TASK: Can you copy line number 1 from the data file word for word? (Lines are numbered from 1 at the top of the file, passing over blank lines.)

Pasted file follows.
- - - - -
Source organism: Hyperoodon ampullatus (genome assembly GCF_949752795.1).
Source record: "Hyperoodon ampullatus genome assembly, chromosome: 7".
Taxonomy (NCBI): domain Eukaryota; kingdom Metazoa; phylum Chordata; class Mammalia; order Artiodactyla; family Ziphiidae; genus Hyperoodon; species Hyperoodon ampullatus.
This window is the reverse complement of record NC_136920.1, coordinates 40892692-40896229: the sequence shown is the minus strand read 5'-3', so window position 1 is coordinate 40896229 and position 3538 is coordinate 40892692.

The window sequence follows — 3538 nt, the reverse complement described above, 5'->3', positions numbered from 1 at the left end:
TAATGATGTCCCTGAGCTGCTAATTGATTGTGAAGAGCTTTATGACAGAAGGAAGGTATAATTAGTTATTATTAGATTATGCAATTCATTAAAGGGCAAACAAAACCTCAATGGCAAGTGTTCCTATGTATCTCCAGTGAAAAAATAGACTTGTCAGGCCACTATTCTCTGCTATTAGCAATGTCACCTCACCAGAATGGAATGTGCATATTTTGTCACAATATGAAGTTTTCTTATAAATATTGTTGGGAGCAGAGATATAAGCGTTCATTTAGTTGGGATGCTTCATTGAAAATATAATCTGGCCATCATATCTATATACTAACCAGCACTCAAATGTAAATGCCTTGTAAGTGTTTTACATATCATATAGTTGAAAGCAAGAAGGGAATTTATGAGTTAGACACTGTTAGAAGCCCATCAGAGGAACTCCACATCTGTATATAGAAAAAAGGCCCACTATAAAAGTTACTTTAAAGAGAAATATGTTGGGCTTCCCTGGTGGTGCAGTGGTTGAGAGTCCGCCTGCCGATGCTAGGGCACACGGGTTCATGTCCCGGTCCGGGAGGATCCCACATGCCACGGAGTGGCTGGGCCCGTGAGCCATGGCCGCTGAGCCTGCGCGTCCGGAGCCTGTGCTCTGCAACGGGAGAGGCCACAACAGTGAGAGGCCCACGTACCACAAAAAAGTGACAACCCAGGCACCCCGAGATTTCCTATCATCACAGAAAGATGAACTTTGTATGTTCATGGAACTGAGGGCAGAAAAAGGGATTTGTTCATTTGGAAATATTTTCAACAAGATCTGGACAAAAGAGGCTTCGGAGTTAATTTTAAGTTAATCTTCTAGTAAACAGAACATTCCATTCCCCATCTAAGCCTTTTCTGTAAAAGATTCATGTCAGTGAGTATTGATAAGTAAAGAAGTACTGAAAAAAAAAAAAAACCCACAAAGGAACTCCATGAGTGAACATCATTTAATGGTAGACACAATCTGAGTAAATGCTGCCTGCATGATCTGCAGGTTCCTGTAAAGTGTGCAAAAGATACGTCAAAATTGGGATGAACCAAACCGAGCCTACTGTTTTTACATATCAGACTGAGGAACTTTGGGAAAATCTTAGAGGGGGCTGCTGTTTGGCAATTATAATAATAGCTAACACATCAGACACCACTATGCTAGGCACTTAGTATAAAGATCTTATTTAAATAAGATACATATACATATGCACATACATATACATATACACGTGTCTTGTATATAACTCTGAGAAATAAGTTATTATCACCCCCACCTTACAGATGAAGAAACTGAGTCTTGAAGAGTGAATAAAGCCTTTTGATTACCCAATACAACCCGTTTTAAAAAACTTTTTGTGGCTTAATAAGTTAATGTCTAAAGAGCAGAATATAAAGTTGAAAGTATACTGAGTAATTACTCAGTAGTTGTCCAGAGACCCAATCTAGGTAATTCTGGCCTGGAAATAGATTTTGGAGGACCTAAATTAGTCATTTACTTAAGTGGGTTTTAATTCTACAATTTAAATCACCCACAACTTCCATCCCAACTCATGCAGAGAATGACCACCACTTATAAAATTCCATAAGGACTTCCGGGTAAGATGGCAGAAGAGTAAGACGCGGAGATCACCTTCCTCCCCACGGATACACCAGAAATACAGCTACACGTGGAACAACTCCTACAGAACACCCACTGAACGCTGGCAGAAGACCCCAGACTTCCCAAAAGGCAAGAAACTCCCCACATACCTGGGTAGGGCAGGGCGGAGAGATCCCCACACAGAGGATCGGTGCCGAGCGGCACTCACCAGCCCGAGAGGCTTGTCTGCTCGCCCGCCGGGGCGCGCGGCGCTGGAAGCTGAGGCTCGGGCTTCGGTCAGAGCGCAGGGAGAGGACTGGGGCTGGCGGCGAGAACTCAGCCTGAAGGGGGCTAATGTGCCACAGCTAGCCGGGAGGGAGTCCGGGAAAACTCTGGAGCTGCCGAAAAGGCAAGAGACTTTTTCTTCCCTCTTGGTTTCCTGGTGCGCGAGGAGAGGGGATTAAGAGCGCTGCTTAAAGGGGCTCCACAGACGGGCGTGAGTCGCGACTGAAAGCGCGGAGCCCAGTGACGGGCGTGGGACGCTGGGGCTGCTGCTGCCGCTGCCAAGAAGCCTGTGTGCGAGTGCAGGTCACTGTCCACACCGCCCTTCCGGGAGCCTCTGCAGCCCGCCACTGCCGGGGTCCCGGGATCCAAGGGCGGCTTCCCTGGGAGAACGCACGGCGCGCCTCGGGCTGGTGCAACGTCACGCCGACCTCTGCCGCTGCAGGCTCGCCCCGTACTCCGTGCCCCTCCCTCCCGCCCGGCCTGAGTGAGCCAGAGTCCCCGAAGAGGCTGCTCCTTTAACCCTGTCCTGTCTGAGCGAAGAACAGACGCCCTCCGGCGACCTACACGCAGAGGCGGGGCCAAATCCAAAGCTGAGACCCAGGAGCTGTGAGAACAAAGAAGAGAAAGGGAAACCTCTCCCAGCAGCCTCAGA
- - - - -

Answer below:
Source organism: Hyperoodon ampullatus (genome assembly GCF_949752795.1).